What they don’t tell you about the latest “Scientific” research

Did you ever notice how many reports there are on the news about nutiritonal supplements not working, organic food is no better, and if you remember way back, that smoking wasn’t harmfull either.  But then there is another whole segment of the population (like me) who do say supplements can make a difference, organic is better, etc. So who is right?

This is all about the design of studies and the statistics they use. Lets look at each of these:

Design of Research Studies

Without going into great detail, lets just say that if someone has a preconceived idea of how they want the results to turn out they can design the study to support that. For example:

  • A study a year ago said that calcium didn’t promote bone growth as well as the popular prescription drugs for osteoporosis. The recommendation – Get off of calcium and just take the drugs.  The study looked at people supplementing with just calcium, or calcium plus vitamin D. The result, little bone regrowth. What they left out of the design was including magnesium, boron, silicon, and vitamin K. To regrow bone you need these in addition to calcium and vitamin D.  Had they included all these ingredients in the supplements, then the results would have been much different as many other studies have shown.
  • A recent study said that supplementing with calcium led to increased risk of arteriolosclerosis (hardening of the arteries). Same as the study above, they left out several key ingredients like magnesium. If calcium and magnesium are taken in a 2:1 ratio, then there is no arterial hardening, or much less.
  • How the subjects are selected. There was a very widely published study several years ago saying vitamin E had no effect on heart health. There were two problems here, one was they only looked at people who already had had a heart attack and could vitamin E alone prevent a second heart attack over a fairly short time. The other common problem is that they look at a single vitamin in isolation like they were studying a drug. You never eat a food that has only vitamin E, foods have a whole range of vitamins and minerals. For example vitamin E and C work in conjunction with each other.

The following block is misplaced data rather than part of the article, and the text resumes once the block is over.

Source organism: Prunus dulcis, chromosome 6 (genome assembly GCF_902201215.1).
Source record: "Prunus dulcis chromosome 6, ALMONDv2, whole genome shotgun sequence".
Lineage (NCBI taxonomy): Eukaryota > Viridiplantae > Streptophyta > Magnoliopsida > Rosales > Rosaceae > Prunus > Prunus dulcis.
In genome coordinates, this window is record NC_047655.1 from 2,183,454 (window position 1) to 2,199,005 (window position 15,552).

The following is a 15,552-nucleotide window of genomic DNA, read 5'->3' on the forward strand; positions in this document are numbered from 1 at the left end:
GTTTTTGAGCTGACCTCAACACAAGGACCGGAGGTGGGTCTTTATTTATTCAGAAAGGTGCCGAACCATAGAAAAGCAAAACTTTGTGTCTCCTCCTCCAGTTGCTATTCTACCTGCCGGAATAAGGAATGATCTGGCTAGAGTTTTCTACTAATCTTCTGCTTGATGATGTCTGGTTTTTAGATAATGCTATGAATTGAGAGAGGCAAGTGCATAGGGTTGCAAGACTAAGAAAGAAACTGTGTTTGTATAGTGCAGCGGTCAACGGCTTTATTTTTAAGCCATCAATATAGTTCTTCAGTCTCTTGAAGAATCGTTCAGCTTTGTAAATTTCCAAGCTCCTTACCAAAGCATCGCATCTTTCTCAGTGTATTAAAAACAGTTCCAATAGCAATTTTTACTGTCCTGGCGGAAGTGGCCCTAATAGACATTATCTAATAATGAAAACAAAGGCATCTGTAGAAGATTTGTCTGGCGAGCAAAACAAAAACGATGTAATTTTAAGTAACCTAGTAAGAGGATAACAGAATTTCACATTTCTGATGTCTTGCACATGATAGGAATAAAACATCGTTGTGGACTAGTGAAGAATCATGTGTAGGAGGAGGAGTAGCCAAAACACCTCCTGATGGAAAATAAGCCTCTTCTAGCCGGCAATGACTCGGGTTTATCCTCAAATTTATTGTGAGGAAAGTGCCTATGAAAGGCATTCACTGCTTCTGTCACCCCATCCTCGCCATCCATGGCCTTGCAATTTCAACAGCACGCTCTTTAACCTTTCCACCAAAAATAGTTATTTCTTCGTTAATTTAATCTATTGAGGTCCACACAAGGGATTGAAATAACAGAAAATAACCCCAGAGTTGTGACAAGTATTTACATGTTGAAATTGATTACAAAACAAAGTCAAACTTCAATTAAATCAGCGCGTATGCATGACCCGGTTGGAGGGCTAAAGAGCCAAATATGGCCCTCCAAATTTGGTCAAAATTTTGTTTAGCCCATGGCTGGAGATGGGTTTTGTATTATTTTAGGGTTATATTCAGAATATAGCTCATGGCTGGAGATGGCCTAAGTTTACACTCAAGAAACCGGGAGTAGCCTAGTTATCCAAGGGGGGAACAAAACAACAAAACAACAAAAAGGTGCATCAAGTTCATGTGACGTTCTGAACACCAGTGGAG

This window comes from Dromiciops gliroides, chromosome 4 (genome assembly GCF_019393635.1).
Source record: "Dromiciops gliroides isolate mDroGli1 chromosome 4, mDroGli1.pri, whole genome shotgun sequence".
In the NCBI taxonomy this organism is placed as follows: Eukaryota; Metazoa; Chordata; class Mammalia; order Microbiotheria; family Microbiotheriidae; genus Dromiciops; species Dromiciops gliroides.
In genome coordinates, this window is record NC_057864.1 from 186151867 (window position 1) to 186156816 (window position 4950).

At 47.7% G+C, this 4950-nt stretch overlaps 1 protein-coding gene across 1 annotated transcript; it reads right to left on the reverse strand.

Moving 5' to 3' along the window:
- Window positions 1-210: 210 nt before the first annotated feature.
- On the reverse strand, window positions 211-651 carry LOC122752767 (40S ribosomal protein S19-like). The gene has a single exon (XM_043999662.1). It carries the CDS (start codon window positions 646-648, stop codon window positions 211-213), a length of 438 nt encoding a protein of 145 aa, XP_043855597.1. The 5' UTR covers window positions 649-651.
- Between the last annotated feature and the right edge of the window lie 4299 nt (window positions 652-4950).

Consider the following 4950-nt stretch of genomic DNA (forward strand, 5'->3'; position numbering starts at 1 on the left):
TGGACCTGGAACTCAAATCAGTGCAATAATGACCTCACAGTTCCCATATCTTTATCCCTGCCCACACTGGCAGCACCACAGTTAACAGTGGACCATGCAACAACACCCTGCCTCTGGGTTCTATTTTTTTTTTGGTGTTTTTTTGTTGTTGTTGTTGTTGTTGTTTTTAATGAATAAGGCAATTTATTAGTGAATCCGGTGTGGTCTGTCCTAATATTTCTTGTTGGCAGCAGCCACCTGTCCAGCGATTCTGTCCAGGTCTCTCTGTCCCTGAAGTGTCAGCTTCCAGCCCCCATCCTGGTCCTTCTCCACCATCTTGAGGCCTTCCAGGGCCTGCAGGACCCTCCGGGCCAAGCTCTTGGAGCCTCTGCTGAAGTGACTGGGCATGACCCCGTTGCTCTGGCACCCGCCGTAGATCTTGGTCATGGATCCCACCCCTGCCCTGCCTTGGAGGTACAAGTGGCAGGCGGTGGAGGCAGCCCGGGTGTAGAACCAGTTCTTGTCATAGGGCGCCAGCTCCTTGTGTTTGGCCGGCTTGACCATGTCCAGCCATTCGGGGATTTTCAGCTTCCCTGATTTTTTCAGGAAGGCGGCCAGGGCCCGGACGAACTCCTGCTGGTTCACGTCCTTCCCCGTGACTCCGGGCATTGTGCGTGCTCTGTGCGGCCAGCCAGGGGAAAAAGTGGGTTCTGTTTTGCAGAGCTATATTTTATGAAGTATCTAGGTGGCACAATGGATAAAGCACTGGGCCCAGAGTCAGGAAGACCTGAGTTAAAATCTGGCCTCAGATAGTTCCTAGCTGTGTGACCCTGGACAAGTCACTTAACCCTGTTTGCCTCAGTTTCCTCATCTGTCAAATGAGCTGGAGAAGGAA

Fun with statistics

Statistics are very complex and few people are truly experts at statistics and statistical model design. You many times hear about some results on the 5:00 news. If you look at the summary of the study they will often say “Researchers found that in a meta-analysis of……”  They key word there is meta analysis.
Meta analysis isn’t a separate study, but what the researchers have done is culled over a number of other  studies and then done some analysis on the combined results of those studies. Meta analysis isn’t inherently bad, but like above, it is often how they select the studies for inclusion in the analysis. Their selection criteria can swing the results any way they want.

Follow the Money

Now the real root of the problem with many studies – Who paid for the study.  There was a study done of medical research studies and how often the results turned out supporting the sponsors product or company. If you look at many of the studies which find that vitamins and minerals don’t work, they are often funded by a pharmaceutical company.  Pharmaceutical companies know that high quality supplements can be very effective against a number of conditions, but they want the public to take their highly profitable drugs, so they commission a study and guess what, if someone pays you $300,000 to study something, you’re probably going to give them the results they want, so you get another $300,000 to study something else.
Like the recent study which came out of Stanford a few weeks ago which said that organic foods are no healthier than conventionally grown foods. Guess who funded his study? Yep, the food industry which does not want to list Genetically Modified Organisms (GMO) on the label. If a food is contains GMO ingredients it can’t be labeled organic, so if they can dissuade people from buying organic, then they can hope they can get one step closer to defeating the California ballot measure to require disclosing GMO ingredients.  This was the same researcher who back in teh 60’s was publishing studies which said smoking cigerates wasn’t harmful – he was funded by the tobacco industry then.